NY: Majority of Voters Cast Ballots for Third Party Candidates in Mayoral Election

At Ballot Access News, Richard Winger draws attention to a noteworthy result from the recent special mayoral election in Rochester, New York: a majority of voters cast their ballots for third party candidates.  From BAN:
Rochester, New York, held a special partisan election for Mayor on March 29, 2011. The official results have been released. They are: Thomas S. Richards, Democrat, 49.05%; William A. Johnson, 32.03% on the Working Families line and another 10.18% on the Independence Party line; and Alexander J. White, Green Party, 8.74%.
This was a special election to fill the seat vacated by former Mayor Robert Duffy, who was elected to the position of Lieutenant Governor of New York as current Governor Andrew Cuomo's running mate in 2010.  Thomas Richards, who won the special election on the Democratic ballot line, briefly served as Deputy and interim Mayor after being appointed to the position, from which he quickly resigned in order to run in the special election.  Richards was opposed by former Rochester Mayor Bill Johnson, who was the first African American elected to that position, which he held from 1994 to 2005.  Johnson is a Democrat, but after the Democrats nominated Richards, he ran with the support of the Working Families Party and the Independence Party.  New York has a fusion voting system in which multiple parties are allowed to nominate the same candidate for a given office.  The upstart campaign of Green Party candidate Alex White was viewed as a relative success by third party activists.  Independent Political Report observed:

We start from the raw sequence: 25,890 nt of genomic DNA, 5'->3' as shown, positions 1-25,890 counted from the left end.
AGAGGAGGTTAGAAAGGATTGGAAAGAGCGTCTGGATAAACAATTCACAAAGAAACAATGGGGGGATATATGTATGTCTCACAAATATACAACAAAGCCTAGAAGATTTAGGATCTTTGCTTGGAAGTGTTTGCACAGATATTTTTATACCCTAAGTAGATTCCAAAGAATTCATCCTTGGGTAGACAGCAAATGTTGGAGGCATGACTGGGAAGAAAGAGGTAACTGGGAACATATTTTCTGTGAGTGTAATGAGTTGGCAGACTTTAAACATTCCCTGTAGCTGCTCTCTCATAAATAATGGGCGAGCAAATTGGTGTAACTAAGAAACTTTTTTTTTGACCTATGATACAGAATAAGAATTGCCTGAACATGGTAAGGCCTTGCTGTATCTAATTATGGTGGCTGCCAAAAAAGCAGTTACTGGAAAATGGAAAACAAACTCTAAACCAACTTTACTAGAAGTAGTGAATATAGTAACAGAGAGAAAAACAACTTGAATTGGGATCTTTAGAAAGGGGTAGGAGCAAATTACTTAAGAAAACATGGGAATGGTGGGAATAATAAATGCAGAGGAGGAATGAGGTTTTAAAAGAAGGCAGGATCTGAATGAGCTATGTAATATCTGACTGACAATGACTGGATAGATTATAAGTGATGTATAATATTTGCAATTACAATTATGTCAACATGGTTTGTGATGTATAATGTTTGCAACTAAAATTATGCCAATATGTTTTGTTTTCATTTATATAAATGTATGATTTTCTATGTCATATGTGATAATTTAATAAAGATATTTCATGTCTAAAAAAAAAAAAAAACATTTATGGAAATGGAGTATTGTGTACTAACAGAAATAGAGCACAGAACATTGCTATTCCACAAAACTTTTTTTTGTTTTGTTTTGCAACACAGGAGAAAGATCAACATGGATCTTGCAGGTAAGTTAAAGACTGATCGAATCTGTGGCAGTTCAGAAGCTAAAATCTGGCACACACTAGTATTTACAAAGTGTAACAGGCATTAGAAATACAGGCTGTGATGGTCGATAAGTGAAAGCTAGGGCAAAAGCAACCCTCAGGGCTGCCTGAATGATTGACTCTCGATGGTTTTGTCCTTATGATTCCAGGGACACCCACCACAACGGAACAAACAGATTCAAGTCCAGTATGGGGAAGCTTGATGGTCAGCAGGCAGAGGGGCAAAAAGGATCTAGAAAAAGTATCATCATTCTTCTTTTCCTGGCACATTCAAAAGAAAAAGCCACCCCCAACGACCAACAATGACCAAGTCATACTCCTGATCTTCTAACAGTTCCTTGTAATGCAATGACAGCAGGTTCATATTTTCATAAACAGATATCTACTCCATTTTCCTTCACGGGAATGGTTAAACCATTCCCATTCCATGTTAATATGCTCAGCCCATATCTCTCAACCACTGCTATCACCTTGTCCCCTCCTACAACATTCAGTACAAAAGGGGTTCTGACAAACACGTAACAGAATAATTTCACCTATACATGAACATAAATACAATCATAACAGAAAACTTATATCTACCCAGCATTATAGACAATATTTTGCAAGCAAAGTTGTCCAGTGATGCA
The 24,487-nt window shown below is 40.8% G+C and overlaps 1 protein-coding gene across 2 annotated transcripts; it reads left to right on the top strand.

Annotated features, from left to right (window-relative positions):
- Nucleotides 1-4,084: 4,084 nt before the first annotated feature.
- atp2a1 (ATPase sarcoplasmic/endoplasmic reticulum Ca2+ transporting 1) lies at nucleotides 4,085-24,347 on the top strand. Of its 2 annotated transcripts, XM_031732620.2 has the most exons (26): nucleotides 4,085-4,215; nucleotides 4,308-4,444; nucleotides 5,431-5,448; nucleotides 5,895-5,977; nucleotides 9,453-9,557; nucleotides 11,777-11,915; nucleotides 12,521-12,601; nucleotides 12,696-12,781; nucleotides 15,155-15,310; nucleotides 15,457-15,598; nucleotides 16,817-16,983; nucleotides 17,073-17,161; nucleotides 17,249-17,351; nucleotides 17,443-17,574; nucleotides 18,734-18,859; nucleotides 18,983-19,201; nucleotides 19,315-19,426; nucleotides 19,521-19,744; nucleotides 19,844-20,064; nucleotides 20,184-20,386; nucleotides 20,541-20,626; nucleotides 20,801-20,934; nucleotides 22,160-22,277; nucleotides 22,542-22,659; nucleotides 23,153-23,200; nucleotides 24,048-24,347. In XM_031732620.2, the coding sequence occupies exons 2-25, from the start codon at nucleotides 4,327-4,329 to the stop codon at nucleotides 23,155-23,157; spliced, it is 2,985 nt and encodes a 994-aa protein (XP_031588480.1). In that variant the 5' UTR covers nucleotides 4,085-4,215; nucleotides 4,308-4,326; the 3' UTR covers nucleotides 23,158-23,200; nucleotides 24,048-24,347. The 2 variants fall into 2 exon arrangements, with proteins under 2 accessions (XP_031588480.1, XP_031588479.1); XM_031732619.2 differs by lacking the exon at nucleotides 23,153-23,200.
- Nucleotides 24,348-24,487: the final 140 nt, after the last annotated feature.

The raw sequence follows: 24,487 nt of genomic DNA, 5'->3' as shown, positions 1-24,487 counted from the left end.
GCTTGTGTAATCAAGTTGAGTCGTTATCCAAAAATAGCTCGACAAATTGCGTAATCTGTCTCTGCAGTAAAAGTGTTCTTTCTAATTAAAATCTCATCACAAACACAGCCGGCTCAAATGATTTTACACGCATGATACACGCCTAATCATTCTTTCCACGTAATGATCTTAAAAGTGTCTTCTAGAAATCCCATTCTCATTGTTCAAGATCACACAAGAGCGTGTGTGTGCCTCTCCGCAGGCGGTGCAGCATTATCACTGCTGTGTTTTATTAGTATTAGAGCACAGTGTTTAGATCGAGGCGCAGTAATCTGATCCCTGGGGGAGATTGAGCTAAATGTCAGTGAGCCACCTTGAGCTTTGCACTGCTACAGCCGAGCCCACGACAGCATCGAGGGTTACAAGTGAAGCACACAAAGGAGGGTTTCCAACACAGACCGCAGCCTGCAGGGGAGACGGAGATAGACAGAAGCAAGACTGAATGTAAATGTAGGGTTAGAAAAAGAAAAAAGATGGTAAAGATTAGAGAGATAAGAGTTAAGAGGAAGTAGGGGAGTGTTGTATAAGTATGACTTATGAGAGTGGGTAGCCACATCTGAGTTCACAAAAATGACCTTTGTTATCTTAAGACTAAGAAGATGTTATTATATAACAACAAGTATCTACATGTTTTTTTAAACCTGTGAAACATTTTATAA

although he lost, Green mayoral candidate Alex White ran a strong campaign, building up his own reputation and that of the Green Party in Monroe County, New York.
From a local media report relayed by IPR:
While he won’t rule out another campaign in the future, White was quick to say, “I would hope that thre are other candidates that are as strong or stronger than me running on the Green Party line in the future.”
The percentage-results from the mayoral election are revealing, but they do not tell the whole story.  According to the Monroe County Board of Elections, only 25,726 voters cast a ballot in the contest.    Unfortunately, eligible voter and registered voter statistics for the city are not readily available online, but, contacted via phone, Maureen Dauphinee from the county board of elections says "turnout was 27% based on 25,726 voters out of 95,269 eligible to participate in the City of Rochester Special Mayoral Election on March 29, 2011."  Thus, Democrat Thomas Richards won the election with the support of just 13% of eligible voters!  Every mayor of Rochester since 1974 has been a Democrat, so it is not surprising that the GOP would not have run a candidate in the special election.

The Democratic and Republican parties thrive on low voter turnout in non-competitive elections, understanding the latter as elections in which there is only one major party candidate, or in which there is virtually no contest between the candidates of the major parties.  What the mayoral election in Rochester shows is that these two conditions provide a strategic opening for third party and independent candidates.  The race could have been won with the support of just one out of six eligible voters.  The question is: how does one mobilize non-voters who have been brow-beaten into unquestioningly accepting Republican-Democrat party rule, probably even against their better judgment in a large number of cases? 

The ideological prison guards of the two-party state and duopoly system of government never tire of reiterating the argument which states that alternatives to the Democrats and Republicans just cannot win.  "Like it or not, it's a two-party system," they say, ignoring the fact that in many, if not most districts, the two-party system long ago degenerated into a one-party affair.